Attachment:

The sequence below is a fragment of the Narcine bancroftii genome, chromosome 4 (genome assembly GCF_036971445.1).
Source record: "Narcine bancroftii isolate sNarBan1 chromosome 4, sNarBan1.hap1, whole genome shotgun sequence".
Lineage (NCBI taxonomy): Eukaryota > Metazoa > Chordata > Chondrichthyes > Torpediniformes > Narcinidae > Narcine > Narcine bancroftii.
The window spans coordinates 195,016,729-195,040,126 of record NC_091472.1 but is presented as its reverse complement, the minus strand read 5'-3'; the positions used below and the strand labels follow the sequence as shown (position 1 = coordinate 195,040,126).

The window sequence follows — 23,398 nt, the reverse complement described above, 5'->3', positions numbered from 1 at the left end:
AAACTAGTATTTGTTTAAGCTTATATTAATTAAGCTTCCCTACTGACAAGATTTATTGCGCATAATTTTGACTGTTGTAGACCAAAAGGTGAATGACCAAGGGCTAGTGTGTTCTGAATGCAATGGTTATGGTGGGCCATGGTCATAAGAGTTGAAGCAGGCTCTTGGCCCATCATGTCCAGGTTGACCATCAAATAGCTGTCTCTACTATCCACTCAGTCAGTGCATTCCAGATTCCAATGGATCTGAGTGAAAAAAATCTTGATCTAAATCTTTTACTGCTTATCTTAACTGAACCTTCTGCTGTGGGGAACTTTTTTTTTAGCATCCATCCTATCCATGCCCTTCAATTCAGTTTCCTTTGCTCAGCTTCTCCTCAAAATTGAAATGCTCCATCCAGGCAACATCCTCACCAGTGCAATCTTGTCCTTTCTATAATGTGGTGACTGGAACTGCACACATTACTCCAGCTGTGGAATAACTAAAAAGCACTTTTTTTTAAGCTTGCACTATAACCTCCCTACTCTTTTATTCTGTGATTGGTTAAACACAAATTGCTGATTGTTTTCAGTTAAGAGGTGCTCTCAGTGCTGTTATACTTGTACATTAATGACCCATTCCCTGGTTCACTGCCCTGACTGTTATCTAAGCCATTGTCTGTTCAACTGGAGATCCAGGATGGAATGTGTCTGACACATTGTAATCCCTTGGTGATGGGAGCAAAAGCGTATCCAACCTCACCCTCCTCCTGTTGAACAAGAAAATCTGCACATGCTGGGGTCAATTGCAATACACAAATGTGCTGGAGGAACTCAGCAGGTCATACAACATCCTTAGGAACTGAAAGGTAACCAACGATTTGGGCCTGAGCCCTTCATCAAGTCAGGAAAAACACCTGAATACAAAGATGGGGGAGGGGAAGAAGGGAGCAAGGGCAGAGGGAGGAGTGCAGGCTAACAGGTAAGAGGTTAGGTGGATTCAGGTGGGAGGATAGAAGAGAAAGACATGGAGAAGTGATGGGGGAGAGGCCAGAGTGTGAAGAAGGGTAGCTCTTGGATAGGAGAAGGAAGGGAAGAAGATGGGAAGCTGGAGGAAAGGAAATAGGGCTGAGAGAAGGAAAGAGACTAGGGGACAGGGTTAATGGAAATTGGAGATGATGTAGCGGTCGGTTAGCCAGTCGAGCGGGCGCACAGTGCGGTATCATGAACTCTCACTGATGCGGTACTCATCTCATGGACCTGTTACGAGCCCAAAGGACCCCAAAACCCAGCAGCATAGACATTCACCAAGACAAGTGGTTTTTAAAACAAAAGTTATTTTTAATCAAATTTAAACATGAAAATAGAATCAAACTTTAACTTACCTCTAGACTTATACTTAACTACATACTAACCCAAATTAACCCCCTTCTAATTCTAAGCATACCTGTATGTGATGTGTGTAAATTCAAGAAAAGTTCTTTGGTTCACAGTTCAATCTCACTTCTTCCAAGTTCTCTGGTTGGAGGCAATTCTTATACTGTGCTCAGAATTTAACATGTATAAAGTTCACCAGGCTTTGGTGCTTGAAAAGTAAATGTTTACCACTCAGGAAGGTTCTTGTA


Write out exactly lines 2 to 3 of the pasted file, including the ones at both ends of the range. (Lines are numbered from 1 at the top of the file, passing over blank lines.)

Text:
Source record: "Narcine bancroftii isolate sNarBan1 chromosome 4, sNarBan1.hap1, whole genome shotgun sequence".
Lineage (NCBI taxonomy): Eukaryota > Metazoa > Chordata > Chondrichthyes > Torpediniformes > Narcinidae > Narcine > Narcine bancroftii.